In Virginia, the courts are required to consider very specific statutory criteria when dividing property and debt pursuant to a divorce. Like most states (all on the east coast), Virginia is in equitable distribution state. That means that courts must make decisions on how to divide property and debt based on what the judge feels is “fair” (equitable) . . . and “fair” does not, necessarily, mean “equal”. In mediation, we consider the very same set of criteria, with emphasis on those areas that our clients feel are most important to their case. This list is straight from the Virginia Code, Annotated §20-107.
- The contributions, monetary and nonmonetary, of each party to the well-being of the family;
- The contributions, monetary and nonmonetary, of each party in the acquisition and care and maintenance of the marital property of the parties;
- The duration of the marriage;
- The ages and physical and mental condition of the parties;
- The circumstances and factors which contributed to the dissolution of the marriage
- The time period and circumstances of when and how specific items of property were acquired;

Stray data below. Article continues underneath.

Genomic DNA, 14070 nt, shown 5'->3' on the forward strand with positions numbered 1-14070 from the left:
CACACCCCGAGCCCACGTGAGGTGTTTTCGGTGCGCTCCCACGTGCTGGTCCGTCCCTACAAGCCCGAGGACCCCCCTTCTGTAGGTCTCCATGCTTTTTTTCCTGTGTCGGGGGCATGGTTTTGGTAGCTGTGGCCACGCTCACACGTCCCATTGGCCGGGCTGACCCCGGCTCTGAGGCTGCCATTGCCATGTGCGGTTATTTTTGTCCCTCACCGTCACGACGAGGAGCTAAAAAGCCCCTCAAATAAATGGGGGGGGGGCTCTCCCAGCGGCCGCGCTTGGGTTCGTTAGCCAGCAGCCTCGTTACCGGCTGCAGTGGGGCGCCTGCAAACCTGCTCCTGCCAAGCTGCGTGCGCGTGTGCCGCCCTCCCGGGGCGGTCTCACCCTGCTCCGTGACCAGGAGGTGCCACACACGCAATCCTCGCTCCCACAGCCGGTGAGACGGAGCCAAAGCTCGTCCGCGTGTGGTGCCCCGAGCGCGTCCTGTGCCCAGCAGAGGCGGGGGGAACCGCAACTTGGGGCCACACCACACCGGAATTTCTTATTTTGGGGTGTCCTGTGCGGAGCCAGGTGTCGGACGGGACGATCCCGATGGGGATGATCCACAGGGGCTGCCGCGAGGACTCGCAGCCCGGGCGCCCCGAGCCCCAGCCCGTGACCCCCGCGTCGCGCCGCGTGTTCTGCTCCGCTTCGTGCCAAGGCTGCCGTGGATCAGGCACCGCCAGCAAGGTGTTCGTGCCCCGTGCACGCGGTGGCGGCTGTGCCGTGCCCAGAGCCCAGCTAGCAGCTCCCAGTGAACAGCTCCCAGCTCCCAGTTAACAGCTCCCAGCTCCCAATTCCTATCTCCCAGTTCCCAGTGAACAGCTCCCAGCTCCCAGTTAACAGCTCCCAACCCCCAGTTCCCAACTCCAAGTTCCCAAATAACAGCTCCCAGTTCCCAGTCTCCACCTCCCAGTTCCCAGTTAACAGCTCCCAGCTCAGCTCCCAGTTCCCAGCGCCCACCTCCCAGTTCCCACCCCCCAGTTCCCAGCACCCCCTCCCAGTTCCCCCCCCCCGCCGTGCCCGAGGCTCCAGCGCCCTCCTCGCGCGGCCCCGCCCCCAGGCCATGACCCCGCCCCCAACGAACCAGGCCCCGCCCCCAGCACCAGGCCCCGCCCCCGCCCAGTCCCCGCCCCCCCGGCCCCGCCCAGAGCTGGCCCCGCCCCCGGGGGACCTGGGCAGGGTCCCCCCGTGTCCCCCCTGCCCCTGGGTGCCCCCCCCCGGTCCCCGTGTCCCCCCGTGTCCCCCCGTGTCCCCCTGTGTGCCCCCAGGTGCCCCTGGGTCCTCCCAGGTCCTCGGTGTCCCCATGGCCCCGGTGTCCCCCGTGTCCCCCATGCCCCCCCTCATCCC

- The debts and liabilities of each spouse, the basis for such debts and liabilities, and the property which may serve as security for such debts and liabilities;
- The liquid or non-liquid character of all marital property;
- The tax consequences to each party under differing distribution options;
- The use or expenditure of marital property, by either of the parties, for a non marital separate purpose or the dissipation of such funds, when such was done in anticipation of divorce or separation or after the last separation of the parties; and
- Such other factors as the parties deemed necessary and appropriate to consider in order to arrive at a fair and equitable distribution of their marital property and debt.
This blog and its materials have been prepared by Graine Mediation for informational purposes only and are not intended to be, are not, and should not be regarded as, legal advice. This information is not intended to create, and receipt of it does not constitute, an attorney-client relationship. Internet subscribers and online readers should not act upon this information without seeking professional counsel.